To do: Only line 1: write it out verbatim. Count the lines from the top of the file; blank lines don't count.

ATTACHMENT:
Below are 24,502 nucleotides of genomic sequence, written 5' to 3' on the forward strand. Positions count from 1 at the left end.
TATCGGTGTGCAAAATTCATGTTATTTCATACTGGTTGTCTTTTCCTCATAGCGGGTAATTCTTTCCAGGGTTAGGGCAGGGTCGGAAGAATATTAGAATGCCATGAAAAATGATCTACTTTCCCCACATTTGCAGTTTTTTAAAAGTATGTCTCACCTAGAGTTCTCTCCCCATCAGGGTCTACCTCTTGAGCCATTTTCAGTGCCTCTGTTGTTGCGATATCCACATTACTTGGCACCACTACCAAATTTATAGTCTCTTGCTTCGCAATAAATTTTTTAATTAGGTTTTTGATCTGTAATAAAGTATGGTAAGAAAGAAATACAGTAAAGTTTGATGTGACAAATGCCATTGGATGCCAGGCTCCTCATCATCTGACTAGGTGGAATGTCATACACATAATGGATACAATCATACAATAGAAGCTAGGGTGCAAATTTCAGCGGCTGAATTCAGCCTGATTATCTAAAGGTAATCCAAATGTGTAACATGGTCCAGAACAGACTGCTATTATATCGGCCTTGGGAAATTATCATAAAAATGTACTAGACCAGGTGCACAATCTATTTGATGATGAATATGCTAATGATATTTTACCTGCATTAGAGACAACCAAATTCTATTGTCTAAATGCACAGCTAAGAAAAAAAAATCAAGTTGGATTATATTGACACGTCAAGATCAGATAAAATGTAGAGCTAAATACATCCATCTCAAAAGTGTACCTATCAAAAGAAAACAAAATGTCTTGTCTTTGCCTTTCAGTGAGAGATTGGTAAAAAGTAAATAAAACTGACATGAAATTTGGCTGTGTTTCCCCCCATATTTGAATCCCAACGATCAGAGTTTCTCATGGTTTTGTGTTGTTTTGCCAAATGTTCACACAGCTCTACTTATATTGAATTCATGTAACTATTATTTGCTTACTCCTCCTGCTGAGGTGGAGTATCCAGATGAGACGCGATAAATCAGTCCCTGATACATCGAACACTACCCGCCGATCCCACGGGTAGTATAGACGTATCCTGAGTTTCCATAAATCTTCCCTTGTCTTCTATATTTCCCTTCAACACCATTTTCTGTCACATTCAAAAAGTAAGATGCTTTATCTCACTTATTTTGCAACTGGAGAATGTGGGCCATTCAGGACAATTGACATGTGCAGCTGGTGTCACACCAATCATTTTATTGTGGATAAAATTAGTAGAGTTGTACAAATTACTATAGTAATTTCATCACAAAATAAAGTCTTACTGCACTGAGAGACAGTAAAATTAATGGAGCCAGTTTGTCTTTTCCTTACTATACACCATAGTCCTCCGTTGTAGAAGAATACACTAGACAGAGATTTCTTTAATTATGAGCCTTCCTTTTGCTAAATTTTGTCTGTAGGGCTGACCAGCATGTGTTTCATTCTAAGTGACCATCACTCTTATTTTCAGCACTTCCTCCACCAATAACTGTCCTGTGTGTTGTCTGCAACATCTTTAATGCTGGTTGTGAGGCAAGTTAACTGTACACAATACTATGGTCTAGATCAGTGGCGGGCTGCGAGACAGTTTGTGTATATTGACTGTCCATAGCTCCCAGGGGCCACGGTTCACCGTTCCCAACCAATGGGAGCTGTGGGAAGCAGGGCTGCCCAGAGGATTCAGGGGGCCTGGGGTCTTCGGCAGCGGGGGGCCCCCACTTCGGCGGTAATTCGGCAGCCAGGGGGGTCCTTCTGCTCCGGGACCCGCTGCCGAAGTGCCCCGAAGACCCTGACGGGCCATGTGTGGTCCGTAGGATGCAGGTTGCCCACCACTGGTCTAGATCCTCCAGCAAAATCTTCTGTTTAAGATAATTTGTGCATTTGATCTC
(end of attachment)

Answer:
Below are 24,502 nucleotides of genomic sequence, written 5' to 3' on the forward strand. Positions count from 1 at the left end.